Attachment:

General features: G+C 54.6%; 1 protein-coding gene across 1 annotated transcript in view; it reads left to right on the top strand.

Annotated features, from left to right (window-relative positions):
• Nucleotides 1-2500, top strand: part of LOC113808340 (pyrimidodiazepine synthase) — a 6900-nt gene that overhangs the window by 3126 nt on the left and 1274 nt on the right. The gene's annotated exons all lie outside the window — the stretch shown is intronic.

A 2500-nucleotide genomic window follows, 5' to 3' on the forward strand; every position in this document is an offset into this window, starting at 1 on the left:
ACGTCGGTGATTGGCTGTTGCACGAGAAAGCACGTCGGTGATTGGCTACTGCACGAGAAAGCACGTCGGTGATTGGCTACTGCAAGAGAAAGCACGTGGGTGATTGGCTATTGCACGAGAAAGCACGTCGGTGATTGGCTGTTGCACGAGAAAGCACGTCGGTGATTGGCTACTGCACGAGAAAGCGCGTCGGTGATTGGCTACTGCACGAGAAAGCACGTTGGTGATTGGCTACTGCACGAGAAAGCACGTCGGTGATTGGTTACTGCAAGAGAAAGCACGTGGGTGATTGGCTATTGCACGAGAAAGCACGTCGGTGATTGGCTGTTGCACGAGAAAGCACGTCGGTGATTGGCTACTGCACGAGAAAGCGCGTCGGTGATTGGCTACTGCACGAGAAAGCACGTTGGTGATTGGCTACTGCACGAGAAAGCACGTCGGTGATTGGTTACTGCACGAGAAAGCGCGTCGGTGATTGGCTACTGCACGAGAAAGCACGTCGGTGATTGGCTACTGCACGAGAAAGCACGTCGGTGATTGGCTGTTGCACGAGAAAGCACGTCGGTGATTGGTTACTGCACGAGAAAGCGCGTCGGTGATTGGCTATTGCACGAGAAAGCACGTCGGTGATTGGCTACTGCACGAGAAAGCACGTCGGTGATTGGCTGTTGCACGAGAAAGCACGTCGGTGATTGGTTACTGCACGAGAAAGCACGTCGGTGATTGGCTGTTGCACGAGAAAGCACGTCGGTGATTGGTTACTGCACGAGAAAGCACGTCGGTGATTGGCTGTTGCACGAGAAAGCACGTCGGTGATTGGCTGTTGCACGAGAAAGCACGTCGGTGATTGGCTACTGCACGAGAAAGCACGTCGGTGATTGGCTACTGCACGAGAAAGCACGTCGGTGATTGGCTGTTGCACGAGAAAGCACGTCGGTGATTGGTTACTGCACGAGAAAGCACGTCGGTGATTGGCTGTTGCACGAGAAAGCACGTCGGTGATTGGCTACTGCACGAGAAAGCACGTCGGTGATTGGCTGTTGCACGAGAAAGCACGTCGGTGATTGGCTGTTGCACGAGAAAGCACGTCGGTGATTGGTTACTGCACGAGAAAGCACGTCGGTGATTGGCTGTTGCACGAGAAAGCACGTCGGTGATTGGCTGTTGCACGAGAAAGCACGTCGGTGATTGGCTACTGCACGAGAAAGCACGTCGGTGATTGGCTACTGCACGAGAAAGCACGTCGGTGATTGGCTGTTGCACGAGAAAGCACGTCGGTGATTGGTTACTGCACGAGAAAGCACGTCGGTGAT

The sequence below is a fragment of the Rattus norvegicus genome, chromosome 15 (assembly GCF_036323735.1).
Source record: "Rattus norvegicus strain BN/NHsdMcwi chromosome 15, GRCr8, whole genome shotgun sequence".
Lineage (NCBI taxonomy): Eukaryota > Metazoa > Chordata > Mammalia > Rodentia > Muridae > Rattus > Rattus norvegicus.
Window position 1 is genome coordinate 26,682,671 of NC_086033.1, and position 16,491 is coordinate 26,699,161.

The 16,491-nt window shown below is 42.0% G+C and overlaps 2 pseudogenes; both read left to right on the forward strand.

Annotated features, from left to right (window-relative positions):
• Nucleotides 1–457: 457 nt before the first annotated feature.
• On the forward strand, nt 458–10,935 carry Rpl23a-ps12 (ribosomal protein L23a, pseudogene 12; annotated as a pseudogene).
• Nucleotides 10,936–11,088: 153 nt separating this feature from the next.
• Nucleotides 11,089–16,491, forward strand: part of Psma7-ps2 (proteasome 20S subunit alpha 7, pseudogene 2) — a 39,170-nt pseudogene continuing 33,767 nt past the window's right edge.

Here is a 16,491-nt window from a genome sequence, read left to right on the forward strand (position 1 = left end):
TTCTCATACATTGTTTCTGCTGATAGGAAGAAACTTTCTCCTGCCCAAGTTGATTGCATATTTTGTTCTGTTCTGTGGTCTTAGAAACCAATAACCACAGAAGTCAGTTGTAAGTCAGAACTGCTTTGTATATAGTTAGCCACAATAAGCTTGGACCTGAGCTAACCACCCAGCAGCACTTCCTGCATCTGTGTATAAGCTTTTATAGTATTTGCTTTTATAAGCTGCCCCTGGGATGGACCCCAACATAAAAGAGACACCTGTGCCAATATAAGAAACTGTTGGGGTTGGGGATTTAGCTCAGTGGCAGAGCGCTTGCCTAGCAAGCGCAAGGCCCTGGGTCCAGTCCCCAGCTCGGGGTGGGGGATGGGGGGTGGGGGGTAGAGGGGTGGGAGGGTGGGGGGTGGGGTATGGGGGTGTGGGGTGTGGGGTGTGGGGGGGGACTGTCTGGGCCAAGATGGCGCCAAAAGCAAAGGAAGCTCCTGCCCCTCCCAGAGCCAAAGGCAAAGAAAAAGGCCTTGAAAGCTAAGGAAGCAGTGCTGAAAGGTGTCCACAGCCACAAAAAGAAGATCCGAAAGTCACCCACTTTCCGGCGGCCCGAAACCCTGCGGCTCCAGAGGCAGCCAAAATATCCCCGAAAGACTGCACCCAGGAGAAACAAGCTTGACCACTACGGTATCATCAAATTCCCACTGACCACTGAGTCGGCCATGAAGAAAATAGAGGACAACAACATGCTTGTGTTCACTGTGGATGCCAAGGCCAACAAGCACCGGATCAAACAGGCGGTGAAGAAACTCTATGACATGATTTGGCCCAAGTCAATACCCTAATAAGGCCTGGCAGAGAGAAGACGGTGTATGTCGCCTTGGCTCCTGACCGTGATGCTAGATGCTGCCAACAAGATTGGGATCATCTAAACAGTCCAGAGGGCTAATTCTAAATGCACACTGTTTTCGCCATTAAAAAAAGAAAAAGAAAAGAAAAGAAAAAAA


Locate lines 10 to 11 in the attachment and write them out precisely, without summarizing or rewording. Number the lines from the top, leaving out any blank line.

The 16,491-nt window shown below is 42.0% G+C and overlaps 2 pseudogenes; both read left to right on the forward strand.

Annotated features, from left to right (window-relative positions):